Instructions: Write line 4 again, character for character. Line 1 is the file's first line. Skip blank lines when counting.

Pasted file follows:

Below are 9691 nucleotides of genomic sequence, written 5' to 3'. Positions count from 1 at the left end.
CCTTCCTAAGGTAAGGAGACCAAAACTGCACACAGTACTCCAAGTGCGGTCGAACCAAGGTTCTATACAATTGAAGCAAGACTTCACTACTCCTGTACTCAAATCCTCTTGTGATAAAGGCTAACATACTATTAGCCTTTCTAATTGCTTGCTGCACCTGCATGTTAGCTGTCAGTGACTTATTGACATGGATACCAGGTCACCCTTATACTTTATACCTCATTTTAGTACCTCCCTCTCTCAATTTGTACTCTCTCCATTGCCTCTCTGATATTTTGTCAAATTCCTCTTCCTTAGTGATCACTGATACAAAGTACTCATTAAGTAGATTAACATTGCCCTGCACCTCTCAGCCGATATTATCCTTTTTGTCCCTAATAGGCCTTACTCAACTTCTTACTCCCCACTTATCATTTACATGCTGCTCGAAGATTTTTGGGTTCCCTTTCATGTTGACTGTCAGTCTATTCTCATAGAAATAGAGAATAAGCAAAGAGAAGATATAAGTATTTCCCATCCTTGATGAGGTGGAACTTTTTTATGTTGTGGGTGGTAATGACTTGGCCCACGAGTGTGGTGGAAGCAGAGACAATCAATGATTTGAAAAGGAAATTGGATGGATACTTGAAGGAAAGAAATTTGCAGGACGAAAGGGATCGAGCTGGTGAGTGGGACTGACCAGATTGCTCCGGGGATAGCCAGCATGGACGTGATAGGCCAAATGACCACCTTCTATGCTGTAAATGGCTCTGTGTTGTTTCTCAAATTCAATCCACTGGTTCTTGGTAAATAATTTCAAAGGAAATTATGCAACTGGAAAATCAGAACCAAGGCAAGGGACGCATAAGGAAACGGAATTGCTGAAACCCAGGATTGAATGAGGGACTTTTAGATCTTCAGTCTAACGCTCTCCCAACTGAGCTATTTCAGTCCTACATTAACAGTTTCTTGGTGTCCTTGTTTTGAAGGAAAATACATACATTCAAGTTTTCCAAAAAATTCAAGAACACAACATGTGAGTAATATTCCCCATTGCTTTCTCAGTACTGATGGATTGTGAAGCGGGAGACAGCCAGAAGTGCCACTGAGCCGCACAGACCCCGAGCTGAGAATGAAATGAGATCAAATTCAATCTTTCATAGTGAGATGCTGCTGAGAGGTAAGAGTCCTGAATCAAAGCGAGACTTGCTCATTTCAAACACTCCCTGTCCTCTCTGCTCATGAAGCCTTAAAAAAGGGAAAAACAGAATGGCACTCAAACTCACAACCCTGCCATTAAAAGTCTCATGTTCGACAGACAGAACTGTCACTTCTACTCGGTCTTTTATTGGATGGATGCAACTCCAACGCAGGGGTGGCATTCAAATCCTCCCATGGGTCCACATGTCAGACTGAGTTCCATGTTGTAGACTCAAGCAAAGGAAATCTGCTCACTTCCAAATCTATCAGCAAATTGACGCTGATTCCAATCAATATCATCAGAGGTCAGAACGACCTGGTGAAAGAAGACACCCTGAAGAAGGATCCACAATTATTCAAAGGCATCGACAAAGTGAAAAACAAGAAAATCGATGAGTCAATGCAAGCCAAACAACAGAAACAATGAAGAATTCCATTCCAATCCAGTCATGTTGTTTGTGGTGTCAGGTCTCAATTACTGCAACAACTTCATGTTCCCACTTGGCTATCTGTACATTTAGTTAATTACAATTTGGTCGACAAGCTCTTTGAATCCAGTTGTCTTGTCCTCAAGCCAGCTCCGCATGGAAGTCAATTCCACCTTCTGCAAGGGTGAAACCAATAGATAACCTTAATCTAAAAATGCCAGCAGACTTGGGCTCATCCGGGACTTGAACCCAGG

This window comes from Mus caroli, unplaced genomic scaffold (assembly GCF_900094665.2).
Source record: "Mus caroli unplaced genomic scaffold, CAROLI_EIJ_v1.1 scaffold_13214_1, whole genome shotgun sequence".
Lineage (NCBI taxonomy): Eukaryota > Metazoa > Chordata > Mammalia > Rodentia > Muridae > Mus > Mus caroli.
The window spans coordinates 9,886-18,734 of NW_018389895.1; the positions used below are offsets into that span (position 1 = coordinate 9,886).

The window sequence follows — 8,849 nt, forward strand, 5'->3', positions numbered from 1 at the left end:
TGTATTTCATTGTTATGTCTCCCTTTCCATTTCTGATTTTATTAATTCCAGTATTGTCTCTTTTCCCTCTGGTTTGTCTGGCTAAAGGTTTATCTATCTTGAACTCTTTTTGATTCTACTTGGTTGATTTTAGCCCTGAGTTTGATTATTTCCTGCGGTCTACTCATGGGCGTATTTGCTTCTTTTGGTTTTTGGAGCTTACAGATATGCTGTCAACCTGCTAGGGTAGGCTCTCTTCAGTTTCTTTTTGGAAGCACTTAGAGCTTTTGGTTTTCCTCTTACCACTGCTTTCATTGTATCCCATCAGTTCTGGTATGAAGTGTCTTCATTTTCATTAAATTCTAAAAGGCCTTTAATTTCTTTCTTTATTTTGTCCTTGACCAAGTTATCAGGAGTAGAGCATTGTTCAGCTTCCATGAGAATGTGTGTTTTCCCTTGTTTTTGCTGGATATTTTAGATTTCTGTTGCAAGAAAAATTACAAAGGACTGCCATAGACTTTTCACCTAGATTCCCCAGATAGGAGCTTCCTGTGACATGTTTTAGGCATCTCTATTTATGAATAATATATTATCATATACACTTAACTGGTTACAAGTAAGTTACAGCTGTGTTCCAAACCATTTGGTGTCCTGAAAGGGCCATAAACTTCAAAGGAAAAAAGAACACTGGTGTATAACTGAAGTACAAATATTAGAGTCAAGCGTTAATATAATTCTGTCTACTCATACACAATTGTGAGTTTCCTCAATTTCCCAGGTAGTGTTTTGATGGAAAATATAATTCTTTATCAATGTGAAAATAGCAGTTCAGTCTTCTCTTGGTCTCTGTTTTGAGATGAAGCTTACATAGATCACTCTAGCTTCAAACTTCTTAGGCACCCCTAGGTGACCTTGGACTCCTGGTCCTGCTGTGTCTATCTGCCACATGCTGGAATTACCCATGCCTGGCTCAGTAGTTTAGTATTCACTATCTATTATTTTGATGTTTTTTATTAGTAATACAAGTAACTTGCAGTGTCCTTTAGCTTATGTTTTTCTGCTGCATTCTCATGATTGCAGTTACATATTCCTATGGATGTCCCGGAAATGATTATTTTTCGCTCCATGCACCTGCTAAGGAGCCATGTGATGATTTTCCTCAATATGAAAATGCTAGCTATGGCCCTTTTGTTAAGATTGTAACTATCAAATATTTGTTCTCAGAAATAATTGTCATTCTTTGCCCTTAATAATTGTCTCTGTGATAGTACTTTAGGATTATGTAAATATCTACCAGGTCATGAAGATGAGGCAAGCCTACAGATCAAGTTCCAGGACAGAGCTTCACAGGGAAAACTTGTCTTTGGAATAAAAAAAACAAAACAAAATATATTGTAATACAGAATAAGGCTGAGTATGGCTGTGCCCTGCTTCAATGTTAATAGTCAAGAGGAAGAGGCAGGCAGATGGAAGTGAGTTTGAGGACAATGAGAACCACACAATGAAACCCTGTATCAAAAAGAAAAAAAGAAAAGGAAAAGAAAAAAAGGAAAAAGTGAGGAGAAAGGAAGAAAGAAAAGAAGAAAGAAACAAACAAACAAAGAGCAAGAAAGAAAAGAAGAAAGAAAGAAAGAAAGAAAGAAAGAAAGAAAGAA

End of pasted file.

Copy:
Source record: "Mus caroli unplaced genomic scaffold, CAROLI_EIJ_v1.1 scaffold_13214_1, whole genome shotgun sequence".